Fine Tuning Your Stock Fishing Skills

March 10, 2013 at 11:06 pm 2 comments

Fishing 2

If you are one of those fishing hobbyists crowded among a large group while hunting for a big fish, mathematics dictates your odds of reeling in a grand prize are significantly diminished. Expert fishermen are generally the first to arrive because they understand once the masses appear the opportunities will disappear. Like big fish, colossal stocks are rarely discovered by a large herd of investors. Financial bubbles occur in this manner, however these periods are usually short-lived and the investor pack often ends up losing more money on the way down relative to the profits earned on the way up. Successful investors are usually the ones following a disciplined systematic approach that is often contrarian in nature. In other words, not chasing performance requires patience, an elusive quality in these fast-paced, frenetic financial markets.

More prevalent in these markets are impulsive day-traders, unruly high frequency traders, and tempestuous hedge funds. Why own stocks, if you can rent them? Like a fisherman who constantly casts his/her bait in and out of the water, a short-sighted investor cannot realize outsized gains, unless the bait is given sufficient time to lure (find) the next winning idea.

Like many professions, experts often optimally mix the quantitative science and behavioral art of their craft. Whether it’s a teacher, doctor, accountant, attorney, or bus driver, the people who excel in their profession are the ones who move beyond the statistical and procedural basics of their trade. Practicing and understanding the nuts and bolts of your job is important, but developing those intangible, artistic skills only comes with experience. Unfortunately, many investing hobbyists don’t appreciate these artistic nuances and as a result go on destroying their portfolios, even though they act as if they were experts.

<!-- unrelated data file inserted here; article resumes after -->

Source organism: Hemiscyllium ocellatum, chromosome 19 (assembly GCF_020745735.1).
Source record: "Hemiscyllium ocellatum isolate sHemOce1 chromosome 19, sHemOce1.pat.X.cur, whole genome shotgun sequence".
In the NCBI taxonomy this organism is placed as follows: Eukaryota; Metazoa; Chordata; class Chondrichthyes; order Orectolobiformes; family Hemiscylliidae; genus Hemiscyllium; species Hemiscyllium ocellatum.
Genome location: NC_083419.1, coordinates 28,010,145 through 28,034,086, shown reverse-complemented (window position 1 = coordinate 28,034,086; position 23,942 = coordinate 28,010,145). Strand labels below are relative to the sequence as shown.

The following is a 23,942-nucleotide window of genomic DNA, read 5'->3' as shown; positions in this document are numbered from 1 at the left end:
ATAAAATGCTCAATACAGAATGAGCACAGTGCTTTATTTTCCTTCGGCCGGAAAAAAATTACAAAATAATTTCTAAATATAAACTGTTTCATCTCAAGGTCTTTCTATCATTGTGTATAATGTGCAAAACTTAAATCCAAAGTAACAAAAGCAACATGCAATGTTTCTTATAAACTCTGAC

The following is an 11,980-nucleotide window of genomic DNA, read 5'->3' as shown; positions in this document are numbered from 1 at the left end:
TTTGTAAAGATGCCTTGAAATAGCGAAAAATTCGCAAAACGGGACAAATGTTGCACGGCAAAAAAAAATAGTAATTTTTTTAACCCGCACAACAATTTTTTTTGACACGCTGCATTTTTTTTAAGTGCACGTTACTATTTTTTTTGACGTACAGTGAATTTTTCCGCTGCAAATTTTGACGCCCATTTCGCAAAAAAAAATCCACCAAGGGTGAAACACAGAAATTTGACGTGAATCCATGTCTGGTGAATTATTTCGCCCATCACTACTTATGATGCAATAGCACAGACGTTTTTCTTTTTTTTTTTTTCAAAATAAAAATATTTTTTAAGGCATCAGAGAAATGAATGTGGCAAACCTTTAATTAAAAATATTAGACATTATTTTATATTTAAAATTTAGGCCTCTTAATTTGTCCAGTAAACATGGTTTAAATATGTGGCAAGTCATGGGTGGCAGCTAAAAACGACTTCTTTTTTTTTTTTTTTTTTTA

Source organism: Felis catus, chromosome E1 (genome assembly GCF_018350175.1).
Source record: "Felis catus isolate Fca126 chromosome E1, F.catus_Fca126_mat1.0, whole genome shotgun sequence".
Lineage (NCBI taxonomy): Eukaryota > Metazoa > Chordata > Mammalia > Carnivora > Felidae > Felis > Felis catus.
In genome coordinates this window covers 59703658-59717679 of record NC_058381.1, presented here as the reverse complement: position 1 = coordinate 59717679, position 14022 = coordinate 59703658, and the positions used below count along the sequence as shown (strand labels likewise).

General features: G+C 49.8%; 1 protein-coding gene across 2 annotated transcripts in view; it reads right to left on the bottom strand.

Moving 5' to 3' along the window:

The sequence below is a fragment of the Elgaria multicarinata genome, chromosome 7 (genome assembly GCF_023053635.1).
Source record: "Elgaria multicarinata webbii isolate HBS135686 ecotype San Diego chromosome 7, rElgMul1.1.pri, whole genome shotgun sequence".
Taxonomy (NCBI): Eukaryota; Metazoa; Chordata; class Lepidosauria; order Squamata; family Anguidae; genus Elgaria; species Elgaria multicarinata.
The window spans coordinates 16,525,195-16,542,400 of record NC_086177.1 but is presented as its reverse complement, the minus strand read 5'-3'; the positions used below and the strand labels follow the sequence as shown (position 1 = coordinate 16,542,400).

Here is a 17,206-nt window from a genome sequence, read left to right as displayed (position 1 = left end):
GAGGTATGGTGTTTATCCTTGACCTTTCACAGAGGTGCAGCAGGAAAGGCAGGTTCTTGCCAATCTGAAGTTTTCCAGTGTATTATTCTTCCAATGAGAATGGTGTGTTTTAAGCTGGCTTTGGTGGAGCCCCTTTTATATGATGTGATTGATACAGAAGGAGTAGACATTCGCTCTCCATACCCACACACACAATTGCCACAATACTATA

On the flip-side, decisions purely based on gut instincts will also lead to sub-par outcomes. The fisherman who does not account for the wind, temperature, geography, light, and seasonal differences will be at a distinct disadvantage to those who have studied these scientific factors.

In the fishing world, there is no miracle GPS device that will guide fish onto your hook, and the same is true for stocks. No software package or technical pattern will be a panacea for profits, however having some type of scientific tool to assist in the identification of investment opportunities should be exploited to its fullest. For us at Sidoxia Capital Management (www.Sidoxia.com), our tool is called SHGR (pronounced “SUGAR”), or Sidoxia Holy Grail Ranking. The name was created tongue-in-cheek; however its purpose is crucial. Following a quantitative system like SHGR ensures that a healthy dosage of discipline and objectivity is factored into our investment decisions, so inherent biases do not creep into our process and detract from performance. Specifically, our proprietary SHGR model incorporates multiple factors, including valuation, growth, sentiment indicators, profitability, and other qualitative measurements.

Although we use a “Holy Grail” ranking system, the fact of the matter is there are none in existence – for fishermen or investors. Experience teaches us the best opportunities are found where few are looking, and if proper quantitative tools are integrated into a multi-pronged process, then you will be uniquely positioned to catch a big fish.

Wade W. Slome, CFA, CFP®

Plan. Invest. Prosper.

www.Sidoxia.com

DISCLOSURE: Sidoxia Capital Management (SCM) and some of its clients hold positions in certain exchange traded funds (ETFs) and CMCSA, but at the time of publishing SCM had no direct position in BRKB, HNZ, HRL, UL, T, VZ, CAR, ZIP, AMR, LCC, ORCL, APKT, DELL, MSFT, RDSA, Repsol, ODP, OMX, HLF, BUD, STZ, GE,  or any other security referenced in this article. No information accessed through the Investing Caffeine (IC) website constitutes investment, financial, legal, tax or other advice nor is to be relied on in making an investment or other decision. Please read disclosure language on IC Contact page.

Entry filed under: Education, Financial Markets. Tags: , , , , , , .

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